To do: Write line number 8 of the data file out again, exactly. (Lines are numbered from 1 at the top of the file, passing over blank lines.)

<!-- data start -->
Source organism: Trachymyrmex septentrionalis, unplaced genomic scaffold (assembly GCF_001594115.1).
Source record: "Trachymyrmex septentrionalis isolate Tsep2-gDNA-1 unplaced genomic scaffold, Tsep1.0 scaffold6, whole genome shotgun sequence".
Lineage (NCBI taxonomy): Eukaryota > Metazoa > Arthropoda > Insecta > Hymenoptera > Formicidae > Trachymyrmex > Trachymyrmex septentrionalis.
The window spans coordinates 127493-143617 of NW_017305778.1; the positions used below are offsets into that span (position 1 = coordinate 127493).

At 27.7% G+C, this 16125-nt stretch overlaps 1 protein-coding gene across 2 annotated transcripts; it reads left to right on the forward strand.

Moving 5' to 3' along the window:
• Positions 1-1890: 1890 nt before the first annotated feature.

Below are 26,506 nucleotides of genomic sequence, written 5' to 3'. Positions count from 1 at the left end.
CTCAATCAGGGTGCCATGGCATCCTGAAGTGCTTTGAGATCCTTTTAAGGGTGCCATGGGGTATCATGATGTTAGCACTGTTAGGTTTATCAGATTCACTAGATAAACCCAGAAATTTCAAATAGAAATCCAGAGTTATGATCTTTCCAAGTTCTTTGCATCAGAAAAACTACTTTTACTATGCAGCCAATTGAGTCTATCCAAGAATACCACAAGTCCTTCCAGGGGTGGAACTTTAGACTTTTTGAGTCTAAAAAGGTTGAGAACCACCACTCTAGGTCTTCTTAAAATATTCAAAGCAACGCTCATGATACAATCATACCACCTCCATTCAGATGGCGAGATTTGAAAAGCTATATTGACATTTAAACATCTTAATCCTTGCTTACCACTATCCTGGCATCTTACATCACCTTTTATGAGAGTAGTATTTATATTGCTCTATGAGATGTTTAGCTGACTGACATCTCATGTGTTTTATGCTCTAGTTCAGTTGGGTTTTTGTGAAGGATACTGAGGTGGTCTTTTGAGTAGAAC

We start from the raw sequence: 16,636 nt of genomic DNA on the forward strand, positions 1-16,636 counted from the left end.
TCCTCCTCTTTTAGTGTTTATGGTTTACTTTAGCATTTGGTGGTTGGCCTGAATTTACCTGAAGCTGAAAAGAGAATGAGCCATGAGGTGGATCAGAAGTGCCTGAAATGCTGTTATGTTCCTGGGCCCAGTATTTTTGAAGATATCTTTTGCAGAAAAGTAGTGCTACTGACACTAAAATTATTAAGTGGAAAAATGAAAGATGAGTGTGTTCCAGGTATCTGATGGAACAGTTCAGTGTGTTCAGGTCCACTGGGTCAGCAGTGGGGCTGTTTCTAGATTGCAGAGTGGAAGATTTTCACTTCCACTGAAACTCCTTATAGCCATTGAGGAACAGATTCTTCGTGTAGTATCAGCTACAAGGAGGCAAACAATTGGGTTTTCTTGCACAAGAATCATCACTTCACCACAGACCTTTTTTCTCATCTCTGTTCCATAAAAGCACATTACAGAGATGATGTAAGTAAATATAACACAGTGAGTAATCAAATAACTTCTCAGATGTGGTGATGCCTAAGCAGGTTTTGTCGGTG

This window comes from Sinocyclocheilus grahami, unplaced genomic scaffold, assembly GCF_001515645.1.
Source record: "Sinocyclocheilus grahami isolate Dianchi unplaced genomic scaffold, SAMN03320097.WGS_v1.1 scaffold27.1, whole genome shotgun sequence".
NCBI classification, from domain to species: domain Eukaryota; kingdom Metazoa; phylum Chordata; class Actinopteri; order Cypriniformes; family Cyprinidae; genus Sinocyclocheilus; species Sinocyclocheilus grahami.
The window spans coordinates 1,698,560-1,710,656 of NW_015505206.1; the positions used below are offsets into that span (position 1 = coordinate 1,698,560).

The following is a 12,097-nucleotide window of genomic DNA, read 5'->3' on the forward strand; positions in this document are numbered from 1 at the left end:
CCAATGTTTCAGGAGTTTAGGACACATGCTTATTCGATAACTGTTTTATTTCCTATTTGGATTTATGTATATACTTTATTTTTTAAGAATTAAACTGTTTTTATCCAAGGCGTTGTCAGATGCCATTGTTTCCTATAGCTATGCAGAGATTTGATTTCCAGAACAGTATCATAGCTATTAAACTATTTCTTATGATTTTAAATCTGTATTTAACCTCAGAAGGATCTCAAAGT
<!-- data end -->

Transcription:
Below are 26,506 nucleotides of genomic sequence, written 5' to 3'. Positions count from 1 at the left end.